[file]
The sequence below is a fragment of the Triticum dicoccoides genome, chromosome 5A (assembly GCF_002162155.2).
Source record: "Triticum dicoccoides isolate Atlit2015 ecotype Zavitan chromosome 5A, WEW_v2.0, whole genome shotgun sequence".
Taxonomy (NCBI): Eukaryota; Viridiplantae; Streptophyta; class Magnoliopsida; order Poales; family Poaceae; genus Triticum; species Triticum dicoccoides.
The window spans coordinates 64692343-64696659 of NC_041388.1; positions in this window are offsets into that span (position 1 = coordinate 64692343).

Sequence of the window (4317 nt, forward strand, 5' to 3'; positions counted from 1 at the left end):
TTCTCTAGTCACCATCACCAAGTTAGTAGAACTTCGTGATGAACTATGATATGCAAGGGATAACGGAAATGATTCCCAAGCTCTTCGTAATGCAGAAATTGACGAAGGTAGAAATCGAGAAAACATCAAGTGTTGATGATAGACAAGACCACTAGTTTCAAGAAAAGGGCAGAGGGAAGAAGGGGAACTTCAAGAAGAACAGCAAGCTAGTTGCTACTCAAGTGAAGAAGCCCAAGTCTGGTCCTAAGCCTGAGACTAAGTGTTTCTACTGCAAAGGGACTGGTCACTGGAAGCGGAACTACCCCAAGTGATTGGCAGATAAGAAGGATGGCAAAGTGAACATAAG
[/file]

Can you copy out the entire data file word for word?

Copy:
The sequence below is a fragment of the Triticum dicoccoides genome, chromosome 5A (assembly GCF_002162155.2).
Source record: "Triticum dicoccoides isolate Atlit2015 ecotype Zavitan chromosome 5A, WEW_v2.0, whole genome shotgun sequence".
Taxonomy (NCBI): Eukaryota; Viridiplantae; Streptophyta; class Magnoliopsida; order Poales; family Poaceae; genus Triticum; species Triticum dicoccoides.
The window spans coordinates 64692343-64696659 of NC_041388.1; positions in this window are offsets into that span (position 1 = coordinate 64692343).

Sequence of the window (4317 nt, forward strand, 5' to 3'; positions counted from 1 at the left end):
TTCTCTAGTCACCATCACCAAGTTAGTAGAACTTCGTGATGAACTATGATATGCAAGGGATAACGGAAATGATTCCCAAGCTCTTCGTAATGCAGAAATTGACGAAGGTAGAAATCGAGAAAACATCAAGTGTTGATGATAGACAAGACCACTAGTTTCAAGAAAAGGGCAGAGGGAAGAAGGGGAACTTCAAGAAGAACAGCAAGCTAGTTGCTACTCAAGTGAAGAAGCCCAAGTCTGGTCCTAAGCCTGAGACTAAGTGTTTCTACTGCAAAGGGACTGGTCACTGGAAGCGGAACTACCCCAAGTGATTGGCAGATAAGAAGGATGGCAAAGTGAACATAAG